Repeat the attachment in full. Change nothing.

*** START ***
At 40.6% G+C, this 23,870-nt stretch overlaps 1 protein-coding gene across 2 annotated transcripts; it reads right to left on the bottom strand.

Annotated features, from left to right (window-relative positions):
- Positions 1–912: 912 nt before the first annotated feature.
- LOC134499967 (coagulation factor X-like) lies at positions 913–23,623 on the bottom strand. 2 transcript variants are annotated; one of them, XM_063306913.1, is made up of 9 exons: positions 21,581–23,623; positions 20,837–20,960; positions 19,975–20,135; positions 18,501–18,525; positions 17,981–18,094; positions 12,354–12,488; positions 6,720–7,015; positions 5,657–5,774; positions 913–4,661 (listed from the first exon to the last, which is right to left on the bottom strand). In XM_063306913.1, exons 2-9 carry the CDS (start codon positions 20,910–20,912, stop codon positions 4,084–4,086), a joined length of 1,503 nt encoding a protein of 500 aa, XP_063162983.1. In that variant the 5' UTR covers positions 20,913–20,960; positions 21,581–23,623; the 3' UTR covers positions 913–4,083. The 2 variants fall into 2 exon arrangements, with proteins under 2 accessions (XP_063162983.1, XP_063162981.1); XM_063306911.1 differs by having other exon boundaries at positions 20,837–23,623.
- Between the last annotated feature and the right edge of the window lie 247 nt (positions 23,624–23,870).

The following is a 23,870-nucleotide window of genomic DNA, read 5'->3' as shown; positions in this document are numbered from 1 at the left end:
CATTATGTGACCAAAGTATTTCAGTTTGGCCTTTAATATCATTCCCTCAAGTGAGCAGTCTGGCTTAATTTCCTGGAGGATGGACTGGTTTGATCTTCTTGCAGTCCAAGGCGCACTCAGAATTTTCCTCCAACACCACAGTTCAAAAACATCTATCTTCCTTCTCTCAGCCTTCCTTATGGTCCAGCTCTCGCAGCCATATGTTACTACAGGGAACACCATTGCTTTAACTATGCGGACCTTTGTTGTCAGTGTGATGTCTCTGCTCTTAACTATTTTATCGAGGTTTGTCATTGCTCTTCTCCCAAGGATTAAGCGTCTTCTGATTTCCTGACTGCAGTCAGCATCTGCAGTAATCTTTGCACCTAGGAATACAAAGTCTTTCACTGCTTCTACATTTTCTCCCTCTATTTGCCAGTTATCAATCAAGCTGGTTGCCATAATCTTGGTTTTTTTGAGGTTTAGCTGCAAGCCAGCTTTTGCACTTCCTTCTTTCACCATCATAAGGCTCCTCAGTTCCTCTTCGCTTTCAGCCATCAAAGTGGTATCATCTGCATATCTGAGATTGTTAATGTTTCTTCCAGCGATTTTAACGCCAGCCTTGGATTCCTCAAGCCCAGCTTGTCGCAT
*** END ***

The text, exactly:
At 40.6% G+C, this 23,870-nt stretch overlaps 1 protein-coding gene across 2 annotated transcripts; it reads right to left on the bottom strand.

Annotated features, from left to right (window-relative positions):
- Positions 1–912: 912 nt before the first annotated feature.
- LOC134499967 (coagulation factor X-like) lies at positions 913–23,623 on the bottom strand. 2 transcript variants are annotated; one of them, XM_063306913.1, is made up of 9 exons: positions 21,581–23,623; positions 20,837–20,960; positions 19,975–20,135; positions 18,501–18,525; positions 17,981–18,094; positions 12,354–12,488; positions 6,720–7,015; positions 5,657–5,774; positions 913–4,661 (listed from the first exon to the last, which is right to left on the bottom strand). In XM_063306913.1, exons 2-9 carry the CDS (start codon positions 20,910–20,912, stop codon positions 4,084–4,086), a joined length of 1,503 nt encoding a protein of 500 aa, XP_063162983.1. In that variant the 5' UTR covers positions 20,913–20,960; positions 21,581–23,623; the 3' UTR covers positions 913–4,083. The 2 variants fall into 2 exon arrangements, with proteins under 2 accessions (XP_063162983.1, XP_063162981.1); XM_063306911.1 differs by having other exon boundaries at positions 20,837–23,623.
- Between the last annotated feature and the right edge of the window lie 247 nt (positions 23,624–23,870).

The following is a 23,870-nucleotide window of genomic DNA, read 5'->3' as shown; positions in this document are numbered from 1 at the left end:
CATTATGTGACCAAAGTATTTCAGTTTGGCCTTTAATATCATTCCCTCAAGTGAGCAGTCTGGCTTAATTTCCTGGAGGATGGACTGGTTTGATCTTCTTGCAGTCCAAGGCGCACTCAGAATTTTCCTCCAACACCACAGTTCAAAAACATCTATCTTCCTTCTCTCAGCCTTCCTTATGGTCCAGCTCTCGCAGCCATATGTTACTACAGGGAACACCATTGCTTTAACTATGCGGACCTTTGTTGTCAGTGTGATGTCTCTGCTCTTAACTATTTTATCGAGGTTTGTCATTGCTCTTCTCCCAAGGATTAAGCGTCTTCTGATTTCCTGACTGCAGTCAGCATCTGCAGTAATCTTTGCACCTAGGAATACAAAGTCTTTCACTGCTTCTACATTTTCTCCCTCTATTTGCCAGTTATCAATCAAGCTGGTTGCCATAATCTTGGTTTTTTTGAGGTTTAGCTGCAAGCCAGCTTTTGCACTTCCTTCTTTCACCATCATAAGGCTCCTCAGTTCCTCTTCGCTTTCAGCCATCAAAGTGGTATCATCTGCATATCTGAGATTGTTAATGTTTCTTCCAGCGATTTTAACGCCAGCCTTGGATTCCTCAAGCCCAGCTTGTCGCAT